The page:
The Thursby House
Louis Thursby, one of the area’s first European settlers, came here with his family in 1857. He hoped that being close to the river would help him to grow wealthy, and so he built an orange grove and a pier for passing steamships.
The Thursby house is preserved as it looked at the turn of the 20th century, capturing Florida in a momentous period of transition between frontier and modern state.
Although the Thursby house is approaching its 150th birthday, it’s young when put in perspective of the area’s long, long history. Extensive archaeological research at Blue Spring State Park and the neighboring Hontoon Island State Park has revealed approximately 6,000 years of Native American inhabitation.
In fact, the Thursby house was built on top of a rich archaeological site, a shell midden. A midden, or mound, is a large pile of debris left behind by prehistoric societies. Sometimes, they left simple piles of trash and refuse. Other middens were intentionally constructed for ceremonial purposes, or to elevate a building.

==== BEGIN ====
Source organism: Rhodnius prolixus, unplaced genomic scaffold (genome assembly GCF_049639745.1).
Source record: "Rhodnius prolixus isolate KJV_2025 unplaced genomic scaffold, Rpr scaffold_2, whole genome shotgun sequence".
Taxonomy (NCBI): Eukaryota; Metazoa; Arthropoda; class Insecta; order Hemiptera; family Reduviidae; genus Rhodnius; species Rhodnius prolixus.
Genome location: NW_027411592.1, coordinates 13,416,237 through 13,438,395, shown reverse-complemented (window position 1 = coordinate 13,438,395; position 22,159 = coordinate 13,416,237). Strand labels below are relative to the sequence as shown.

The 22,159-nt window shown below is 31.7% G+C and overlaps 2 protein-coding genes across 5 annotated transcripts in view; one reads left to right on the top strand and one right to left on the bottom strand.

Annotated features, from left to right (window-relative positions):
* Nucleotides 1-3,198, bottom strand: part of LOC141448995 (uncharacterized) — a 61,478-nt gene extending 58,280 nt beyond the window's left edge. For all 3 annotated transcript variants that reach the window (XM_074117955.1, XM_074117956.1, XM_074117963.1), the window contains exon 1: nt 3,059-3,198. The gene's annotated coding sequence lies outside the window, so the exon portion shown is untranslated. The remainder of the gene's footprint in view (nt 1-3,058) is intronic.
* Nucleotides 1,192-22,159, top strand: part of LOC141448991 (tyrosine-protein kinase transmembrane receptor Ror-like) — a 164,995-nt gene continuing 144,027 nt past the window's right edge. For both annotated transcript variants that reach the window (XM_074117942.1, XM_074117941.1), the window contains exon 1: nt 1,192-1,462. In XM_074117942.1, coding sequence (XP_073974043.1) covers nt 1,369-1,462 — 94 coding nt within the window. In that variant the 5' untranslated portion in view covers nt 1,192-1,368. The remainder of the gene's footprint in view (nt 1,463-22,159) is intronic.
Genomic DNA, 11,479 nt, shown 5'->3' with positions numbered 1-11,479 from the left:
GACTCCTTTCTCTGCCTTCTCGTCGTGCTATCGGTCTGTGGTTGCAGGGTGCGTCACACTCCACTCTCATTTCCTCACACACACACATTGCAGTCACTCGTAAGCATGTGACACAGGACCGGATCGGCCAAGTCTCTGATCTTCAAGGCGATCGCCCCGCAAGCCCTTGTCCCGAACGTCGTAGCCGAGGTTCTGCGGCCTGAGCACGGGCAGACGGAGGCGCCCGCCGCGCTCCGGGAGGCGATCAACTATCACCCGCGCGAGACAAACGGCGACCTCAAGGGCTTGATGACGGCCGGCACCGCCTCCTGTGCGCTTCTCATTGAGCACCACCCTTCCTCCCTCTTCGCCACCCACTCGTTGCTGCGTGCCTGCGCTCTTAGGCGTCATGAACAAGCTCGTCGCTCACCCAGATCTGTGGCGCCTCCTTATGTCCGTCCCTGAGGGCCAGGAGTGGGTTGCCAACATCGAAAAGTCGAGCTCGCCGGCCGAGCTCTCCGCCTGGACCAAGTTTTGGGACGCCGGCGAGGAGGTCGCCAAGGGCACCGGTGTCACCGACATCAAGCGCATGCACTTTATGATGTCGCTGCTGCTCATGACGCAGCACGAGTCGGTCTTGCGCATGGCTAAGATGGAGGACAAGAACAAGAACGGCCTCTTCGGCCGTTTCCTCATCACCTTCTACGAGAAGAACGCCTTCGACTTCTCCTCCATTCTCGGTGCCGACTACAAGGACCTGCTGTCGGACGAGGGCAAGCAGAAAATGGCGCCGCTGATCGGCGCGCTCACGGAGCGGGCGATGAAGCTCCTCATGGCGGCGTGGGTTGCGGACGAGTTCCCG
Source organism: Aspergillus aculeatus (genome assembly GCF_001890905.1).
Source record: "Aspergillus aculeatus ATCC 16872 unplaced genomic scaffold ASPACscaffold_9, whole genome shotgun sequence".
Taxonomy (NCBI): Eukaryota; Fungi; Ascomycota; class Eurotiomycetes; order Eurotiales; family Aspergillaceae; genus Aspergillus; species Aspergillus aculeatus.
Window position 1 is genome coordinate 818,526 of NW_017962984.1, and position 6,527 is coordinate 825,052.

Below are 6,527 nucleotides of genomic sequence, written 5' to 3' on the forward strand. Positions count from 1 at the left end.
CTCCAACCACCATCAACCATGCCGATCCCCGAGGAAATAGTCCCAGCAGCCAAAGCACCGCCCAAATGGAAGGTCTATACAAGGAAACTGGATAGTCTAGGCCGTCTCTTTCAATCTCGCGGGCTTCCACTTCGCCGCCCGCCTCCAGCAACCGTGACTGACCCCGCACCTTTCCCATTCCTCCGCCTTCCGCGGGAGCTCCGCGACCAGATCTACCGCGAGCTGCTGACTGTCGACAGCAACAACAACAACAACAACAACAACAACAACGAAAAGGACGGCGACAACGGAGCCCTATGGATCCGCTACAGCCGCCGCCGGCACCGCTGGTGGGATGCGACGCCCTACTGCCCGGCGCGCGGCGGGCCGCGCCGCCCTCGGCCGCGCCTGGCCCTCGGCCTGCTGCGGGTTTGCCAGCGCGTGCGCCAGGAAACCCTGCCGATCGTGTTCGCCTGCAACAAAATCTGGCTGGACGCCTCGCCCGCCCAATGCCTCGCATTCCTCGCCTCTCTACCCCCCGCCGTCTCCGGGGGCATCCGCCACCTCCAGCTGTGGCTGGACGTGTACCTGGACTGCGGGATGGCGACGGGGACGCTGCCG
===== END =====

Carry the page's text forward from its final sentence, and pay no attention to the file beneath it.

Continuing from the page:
Blue Spring State Park has many middens, and archaeologists have learned much about the people who lived here by investigating the middens. Artifacts found within middens hold clues about prehistoric inhabitants’ diet, funeral traditions, crafts, agriculture, trade, settlement patterns and how they used their environment.
The Thursby house is now a museum and interpretive center. From steamship to railroad and candles to electric bulbs, Blue Spring State Park is a time capsule for a bygone era. Ask a ranger about the middens or other archaeological sites within the park!